Serbia Serbia (, ; Serbian Serbian may refer to: * someone or something related to Serbia, a country in Southeastern Europe * someone or something related to the Serbs, a South Slavic people * in both meanings, depending on the context, it may ref ...

Serbia
, but two years later they were defeated by Marcus Livius Drusus (consul), Marcus Livius Drusus (112 BC) and a few years later again by Minucius Rufus (107 BC). Yet, they did not give up their claim over Pannonia, since they are mentioned as having battled in the second siege of Sisak in 119 BC.


1st century BC

They still, from time to time, gave trouble to the Roman governors of Macedonia (Roman province), Macedonia, whose territory they invaded in combination with the Maedi and Dardani. They even advanced as far as Delphi and plundered the temple; but Lucius Cornelius Scipio Asiaticus (consul 83 BC), Lucius Cornelius Scipio Asiaticus finally overcame them in 88 BC and drove them across the Danube. After this, the power of the Scordisci declined rapidly. This decline was more a result of the political situation in barbaricum rather than the effects of Roman campaigns, as their clients, especially the Pannonians, became more powerful and politically independent. Between 56 and 50 BC, the Scordisci were defeated by Burebista's Dacians, and became subject to him. They were crushed in 15 BC by Tiberius, and became Roman subjects, playing the part as mercenaries. Other sources say the Romans made alliance with the Scordisci in Sirmium and Danube valleys following the Alpine campaign under Tiberius in 15 BC, the alliance would be crucial for the victory over the Pannonians (15 BC) and later Breuci (12 BC).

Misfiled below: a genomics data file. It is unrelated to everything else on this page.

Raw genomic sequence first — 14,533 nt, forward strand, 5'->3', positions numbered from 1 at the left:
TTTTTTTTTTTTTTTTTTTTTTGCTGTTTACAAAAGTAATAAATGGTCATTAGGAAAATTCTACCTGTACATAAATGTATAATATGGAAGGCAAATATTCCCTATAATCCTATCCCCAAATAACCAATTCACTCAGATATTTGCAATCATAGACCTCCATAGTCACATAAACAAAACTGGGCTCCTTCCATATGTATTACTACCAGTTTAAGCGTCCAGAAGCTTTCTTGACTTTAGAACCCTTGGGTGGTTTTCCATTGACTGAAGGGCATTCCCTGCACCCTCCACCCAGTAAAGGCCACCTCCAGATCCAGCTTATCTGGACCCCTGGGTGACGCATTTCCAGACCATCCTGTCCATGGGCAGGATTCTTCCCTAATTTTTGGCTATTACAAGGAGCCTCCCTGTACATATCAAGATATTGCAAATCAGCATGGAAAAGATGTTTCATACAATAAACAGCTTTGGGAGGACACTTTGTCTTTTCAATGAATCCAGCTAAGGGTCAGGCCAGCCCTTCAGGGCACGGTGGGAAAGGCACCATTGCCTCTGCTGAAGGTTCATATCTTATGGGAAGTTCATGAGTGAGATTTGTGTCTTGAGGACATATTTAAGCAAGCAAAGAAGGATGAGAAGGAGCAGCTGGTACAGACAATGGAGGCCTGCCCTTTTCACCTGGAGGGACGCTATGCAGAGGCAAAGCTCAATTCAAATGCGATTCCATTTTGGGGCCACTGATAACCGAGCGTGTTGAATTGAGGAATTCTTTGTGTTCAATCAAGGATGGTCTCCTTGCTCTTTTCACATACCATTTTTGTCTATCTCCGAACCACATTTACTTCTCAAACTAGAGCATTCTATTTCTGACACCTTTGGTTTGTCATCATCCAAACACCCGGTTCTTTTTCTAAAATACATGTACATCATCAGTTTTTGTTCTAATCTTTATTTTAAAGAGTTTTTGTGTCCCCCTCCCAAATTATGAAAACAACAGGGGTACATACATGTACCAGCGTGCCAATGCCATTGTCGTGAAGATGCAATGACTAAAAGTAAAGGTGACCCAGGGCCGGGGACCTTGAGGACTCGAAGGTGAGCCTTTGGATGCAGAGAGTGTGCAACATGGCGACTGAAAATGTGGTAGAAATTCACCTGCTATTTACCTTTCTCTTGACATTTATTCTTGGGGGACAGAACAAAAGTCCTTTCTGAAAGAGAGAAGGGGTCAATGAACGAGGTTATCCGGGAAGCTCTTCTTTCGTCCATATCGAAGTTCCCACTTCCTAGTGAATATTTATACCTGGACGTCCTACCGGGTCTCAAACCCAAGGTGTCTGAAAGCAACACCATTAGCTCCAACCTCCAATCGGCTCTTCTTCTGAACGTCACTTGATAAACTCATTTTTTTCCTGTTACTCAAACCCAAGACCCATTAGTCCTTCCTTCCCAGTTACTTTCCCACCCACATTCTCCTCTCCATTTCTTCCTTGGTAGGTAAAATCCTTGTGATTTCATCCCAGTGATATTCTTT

1st century AD

Strabo's ''Geographica'' (20 BC–23 AD) mentions that part of the Scordisci, the Major Scordisci, lived between the mouth of the Sava and mouth of the Morava, while the other part, the Minor Scordisci, lived to the east of the Morava, bordering the Moesi and Triballi. They started receiving Roman citizenship during Trajan's rule (98–117 AD). With their Romanization_(cultural), Romanization, they ceased to exist as an independent ethno-political unit. "Autariatae had vanished long before the Roman conquest, and the Triballi, Scordisci and Moesi all declined to insignificant remnants, the Dardani endured."


Archaeological sites

*Singidunum (Belgrade Fortress and Karaburma) *Taurunum (Zemun) *Capedunum (Užice)


Legacy

The Scordisci are regarded as the founders of Belgrade.


See also

* Prehistoric Serbia * List of ancient tribes in Illyria * List of ancient cities in Illyria * List of ancient tribes in Thrace and Dacia * Vatin culture


References


Sources

* * * * * * * *


Further reading

* Jovanović, Borislav. "The Eastern Celts and their Invasions of Hellenistic Greece and Asia Minor". In: ''BALCANICA'' XLV (2014). pp. 25-36. DOI: 10.2298/BALC1445025J {{Tribes of Serbia Gauls Celtic tribes of Illyria Ancient tribes in Serbia Ancient tribes in Croatia Ancient history of Vojvodina History of Syrmia History of Banat History of Bačka Šar Mountains 3rd-century BC establishments 1st-century BC disestablishments Ancient tribes in Bulgaria Tribes conquered by the Roman Empire Tribes conquered by Rome